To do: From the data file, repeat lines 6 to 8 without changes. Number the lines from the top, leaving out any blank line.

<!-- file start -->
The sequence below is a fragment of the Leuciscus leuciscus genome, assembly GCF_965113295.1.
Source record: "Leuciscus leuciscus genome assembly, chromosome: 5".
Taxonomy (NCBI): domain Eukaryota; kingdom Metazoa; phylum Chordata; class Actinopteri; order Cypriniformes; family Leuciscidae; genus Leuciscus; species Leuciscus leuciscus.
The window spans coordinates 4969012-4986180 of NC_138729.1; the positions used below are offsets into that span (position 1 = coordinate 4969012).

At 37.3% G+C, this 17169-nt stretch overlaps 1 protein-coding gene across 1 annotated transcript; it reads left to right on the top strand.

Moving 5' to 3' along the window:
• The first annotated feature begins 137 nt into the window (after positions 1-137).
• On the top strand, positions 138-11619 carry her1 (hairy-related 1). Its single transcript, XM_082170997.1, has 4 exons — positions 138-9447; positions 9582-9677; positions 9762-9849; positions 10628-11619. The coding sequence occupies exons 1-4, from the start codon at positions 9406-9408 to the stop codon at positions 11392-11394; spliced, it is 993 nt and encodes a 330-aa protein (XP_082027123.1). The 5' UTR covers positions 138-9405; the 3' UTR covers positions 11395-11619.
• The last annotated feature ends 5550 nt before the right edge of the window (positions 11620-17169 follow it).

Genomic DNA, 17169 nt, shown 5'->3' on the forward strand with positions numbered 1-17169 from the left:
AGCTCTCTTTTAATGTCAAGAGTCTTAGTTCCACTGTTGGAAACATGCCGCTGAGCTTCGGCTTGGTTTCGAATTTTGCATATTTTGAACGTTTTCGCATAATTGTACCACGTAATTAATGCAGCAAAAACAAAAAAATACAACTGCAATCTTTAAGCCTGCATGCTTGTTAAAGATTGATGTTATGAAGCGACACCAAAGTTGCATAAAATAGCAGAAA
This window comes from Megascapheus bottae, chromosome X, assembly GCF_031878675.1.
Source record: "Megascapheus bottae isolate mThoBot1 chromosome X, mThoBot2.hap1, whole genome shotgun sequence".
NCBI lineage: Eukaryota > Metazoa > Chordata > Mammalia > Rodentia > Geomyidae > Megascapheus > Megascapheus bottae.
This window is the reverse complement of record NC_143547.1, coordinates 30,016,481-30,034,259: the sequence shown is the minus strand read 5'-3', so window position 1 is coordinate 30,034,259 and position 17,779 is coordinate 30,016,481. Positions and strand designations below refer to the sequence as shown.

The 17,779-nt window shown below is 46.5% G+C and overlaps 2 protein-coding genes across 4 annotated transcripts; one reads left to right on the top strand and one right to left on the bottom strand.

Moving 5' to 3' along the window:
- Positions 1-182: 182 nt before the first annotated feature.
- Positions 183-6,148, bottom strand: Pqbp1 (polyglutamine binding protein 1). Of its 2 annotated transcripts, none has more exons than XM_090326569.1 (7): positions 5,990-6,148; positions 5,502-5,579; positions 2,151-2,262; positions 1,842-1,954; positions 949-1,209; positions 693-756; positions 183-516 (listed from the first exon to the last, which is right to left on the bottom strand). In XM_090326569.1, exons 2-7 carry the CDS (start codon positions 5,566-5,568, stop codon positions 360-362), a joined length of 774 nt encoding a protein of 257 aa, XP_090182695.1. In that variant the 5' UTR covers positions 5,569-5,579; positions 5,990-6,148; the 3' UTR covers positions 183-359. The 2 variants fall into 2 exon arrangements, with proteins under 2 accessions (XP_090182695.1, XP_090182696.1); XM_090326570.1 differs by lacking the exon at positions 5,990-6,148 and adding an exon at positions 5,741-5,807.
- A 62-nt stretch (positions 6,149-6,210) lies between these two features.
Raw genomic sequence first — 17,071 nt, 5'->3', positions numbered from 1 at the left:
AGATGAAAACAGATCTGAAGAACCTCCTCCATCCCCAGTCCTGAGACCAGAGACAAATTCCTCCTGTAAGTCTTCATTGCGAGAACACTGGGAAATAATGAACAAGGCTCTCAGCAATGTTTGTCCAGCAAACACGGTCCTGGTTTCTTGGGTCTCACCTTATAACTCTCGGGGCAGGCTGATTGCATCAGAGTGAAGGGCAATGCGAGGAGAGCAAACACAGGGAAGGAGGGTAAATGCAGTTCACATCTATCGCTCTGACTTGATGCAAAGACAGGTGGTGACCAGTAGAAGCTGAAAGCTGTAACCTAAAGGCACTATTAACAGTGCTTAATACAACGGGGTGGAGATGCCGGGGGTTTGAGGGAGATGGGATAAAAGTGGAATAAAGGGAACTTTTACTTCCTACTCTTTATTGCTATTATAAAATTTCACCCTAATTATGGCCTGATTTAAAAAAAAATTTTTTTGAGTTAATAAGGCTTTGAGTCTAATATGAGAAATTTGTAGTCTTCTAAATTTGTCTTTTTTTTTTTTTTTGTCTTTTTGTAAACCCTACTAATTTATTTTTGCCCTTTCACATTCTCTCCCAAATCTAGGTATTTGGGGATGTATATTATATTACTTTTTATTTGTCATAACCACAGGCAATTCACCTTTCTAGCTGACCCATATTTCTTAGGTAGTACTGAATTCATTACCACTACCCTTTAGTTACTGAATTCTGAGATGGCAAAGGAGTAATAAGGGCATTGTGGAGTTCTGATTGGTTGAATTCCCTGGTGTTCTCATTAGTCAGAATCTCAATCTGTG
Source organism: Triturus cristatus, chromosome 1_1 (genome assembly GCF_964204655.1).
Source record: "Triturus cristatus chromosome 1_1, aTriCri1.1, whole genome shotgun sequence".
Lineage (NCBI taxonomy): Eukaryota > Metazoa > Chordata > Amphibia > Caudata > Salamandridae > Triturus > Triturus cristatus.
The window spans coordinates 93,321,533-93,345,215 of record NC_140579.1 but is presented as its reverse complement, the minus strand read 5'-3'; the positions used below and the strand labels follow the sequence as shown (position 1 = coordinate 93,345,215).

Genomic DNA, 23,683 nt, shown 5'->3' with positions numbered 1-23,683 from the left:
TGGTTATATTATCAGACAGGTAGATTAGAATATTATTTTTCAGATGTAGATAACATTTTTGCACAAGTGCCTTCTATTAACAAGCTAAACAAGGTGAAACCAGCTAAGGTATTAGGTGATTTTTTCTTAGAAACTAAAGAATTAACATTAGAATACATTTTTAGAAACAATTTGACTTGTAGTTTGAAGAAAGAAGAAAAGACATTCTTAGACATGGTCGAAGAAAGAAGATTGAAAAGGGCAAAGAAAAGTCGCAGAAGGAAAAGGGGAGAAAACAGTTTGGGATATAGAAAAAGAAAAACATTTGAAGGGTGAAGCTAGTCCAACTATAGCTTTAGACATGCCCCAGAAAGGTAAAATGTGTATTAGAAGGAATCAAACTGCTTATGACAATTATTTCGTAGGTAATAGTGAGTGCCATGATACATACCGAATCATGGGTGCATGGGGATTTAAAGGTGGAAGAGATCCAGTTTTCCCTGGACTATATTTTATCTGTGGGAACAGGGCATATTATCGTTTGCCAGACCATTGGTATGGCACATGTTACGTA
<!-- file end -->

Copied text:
Moving 5' to 3' along the window:
• The first annotated feature begins 137 nt into the window (after positions 1-137).
• On the top strand, positions 138-11619 carry her1 (hairy-related 1). Its single transcript, XM_082170997.1, has 4 exons — positions 138-9447; positions 9582-9677; positions 9762-9849; positions 10628-11619. The coding sequence occupies exons 1-4, from the start codon at positions 9406-9408 to the stop codon at positions 11392-11394; spliced, it is 993 nt and encodes a 330-aa protein (XP_082027123.1). The 5' UTR covers positions 138-9405; the 3' UTR covers positions 11395-11619.